The city's strong commercial ties to the South, its growing immigrant population, and anger about conscription led to divided sympathy for both the Union and Confederacy, culminating in the Draft Riots of 1863, one of the worst incidents of civil unrest in American history. The week of July 11 to July 16, 1863 was known at the time as "Draft Week". Many citizens were upset with new laws passed by Congress to draft men to fight in the unpopular war. The ensuing disturbances were the largest civil insurrection in American history apart from the Civil War. President Lincoln sent several regiments of militia and volunteer troops to control the city. The rioters numbered in the thousands and were mainly Irish Americans. Smaller-scale riots erupted in other cities throughout the North, including in other places in New York State, at about the same time.
The exact death toll during the New York City Draft Riots is unknown, but estimates indicate nearly 1,000 civilians (including 100 blacks) were killed and at least 2,000 more were injured. Total property damage was nearly $2 million. Historian Samuel Morison wrote that the riots were "equivalent to a Confederate victory". The city treasury later indemnified one-quarter of the amount. During the rioting, fifty buildings, including two Protestant churches, burned to the ground. On August 19, the draft was resumed.
A Compendium of the War of the Rebellion (1908), states that during the course of the Civil War, New York suffered a total of 46,534 deaths: 19,085 in killed and mortally wounded; 19,835 died of disease; 4,710 died as prisoners-of-war; 914 died from accidents; 1,990 died from causes other than battles. See also Total Union and Confederate Casualties.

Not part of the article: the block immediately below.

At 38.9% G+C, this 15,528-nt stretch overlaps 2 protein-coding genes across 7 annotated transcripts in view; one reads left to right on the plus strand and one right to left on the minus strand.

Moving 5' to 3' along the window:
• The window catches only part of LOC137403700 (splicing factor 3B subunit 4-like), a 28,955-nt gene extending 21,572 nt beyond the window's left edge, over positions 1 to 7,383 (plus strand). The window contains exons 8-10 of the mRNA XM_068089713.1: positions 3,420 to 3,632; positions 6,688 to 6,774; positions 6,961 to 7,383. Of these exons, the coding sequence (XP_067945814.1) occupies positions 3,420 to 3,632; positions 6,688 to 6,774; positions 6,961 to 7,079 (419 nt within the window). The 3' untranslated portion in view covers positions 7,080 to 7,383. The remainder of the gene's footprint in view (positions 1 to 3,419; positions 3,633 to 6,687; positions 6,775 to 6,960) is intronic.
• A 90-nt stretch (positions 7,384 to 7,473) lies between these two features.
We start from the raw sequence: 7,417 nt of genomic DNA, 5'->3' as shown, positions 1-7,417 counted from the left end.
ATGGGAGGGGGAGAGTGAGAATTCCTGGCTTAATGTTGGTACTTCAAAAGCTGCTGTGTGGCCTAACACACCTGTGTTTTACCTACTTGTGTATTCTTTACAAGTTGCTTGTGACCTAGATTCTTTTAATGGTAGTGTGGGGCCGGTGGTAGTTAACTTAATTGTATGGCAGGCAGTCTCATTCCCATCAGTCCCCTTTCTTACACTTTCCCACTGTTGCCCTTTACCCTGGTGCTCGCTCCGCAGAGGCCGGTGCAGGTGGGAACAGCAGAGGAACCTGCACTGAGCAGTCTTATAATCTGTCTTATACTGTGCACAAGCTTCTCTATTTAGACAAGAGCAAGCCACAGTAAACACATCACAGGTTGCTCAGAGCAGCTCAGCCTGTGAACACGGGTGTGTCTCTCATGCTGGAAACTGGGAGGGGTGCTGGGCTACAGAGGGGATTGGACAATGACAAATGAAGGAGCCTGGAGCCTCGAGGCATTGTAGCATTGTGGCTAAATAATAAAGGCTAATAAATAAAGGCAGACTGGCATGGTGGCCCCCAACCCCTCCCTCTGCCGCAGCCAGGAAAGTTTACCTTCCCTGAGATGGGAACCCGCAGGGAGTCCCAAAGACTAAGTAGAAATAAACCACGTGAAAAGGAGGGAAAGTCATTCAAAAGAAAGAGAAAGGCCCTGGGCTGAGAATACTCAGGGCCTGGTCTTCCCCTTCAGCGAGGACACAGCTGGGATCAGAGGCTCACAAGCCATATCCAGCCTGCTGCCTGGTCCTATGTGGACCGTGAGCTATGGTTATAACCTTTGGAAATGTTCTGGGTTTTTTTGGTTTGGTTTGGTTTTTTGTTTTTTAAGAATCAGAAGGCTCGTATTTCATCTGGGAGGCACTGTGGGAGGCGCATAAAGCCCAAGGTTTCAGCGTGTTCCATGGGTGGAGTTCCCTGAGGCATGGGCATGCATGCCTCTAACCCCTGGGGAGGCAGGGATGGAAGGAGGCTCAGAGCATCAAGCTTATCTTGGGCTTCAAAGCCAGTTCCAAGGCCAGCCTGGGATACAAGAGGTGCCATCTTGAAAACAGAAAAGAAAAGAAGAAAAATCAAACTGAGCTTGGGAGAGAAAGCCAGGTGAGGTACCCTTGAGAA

According to The Union Army (1908), however, of the total number of individuals from New York who served in the army and navy of the United States during the war, the state claims a loss by death while in service of 52,993. Of this number, there were killed in action, 866 officers, 13,344 enlisted men, aggregate 14,210; died of wounds received in action, 414 officers, 7,143 enlisted men, aggregate 7,557; died of disease and other causes, 506 officers, 30,720 enlisted men, aggregate 31,226; total, 1,786 officers, 51,207 enlisted men. The adjutant-general of the United States in his report of 1885 only credits the state with the following loss: killed in action, 772 officers, 11,329 enlisted men, aggregate 12,101; died of wounds received in action, 371 officers, 6,613 enlisted men, aggregate 6,984; died of disease and other causes, 387 officers, 27,062 enlisted men, aggregate 27,449; total, 1,530 officers, 45,004 enlisted men, aggregate 46,534. Of these 5,546 officers and men died as prisoners. The above report, however, only includes losses in the militia, National Guard and volunteers of the state, and fails to include the losses in other branches of the service, including those who served in the navy and marine corps, and in the colored troops. Of the 51,936 men furnished by the state to the navy, 706 were killed in battle, 997 died of disease, 36 died as prisoners, and 141 from all other causes — total, 1,880. See also New York and the Civil War (1861-1865).